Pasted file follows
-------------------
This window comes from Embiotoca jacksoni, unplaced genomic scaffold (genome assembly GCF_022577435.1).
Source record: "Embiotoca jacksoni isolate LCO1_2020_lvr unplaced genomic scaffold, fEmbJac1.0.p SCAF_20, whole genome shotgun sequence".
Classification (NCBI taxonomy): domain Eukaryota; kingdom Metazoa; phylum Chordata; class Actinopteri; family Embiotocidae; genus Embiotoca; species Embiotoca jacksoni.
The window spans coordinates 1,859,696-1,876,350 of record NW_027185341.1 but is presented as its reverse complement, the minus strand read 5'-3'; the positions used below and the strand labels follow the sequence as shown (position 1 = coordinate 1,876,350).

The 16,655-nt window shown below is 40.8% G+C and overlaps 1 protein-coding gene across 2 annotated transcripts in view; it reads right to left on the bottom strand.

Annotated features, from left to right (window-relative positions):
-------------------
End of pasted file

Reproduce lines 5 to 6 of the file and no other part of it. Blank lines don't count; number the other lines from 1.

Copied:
The 16,655-nt window shown below is 40.8% G+C and overlaps 1 protein-coding gene across 2 annotated transcripts in view; it reads right to left on the bottom strand.

Annotated features, from left to right (window-relative positions):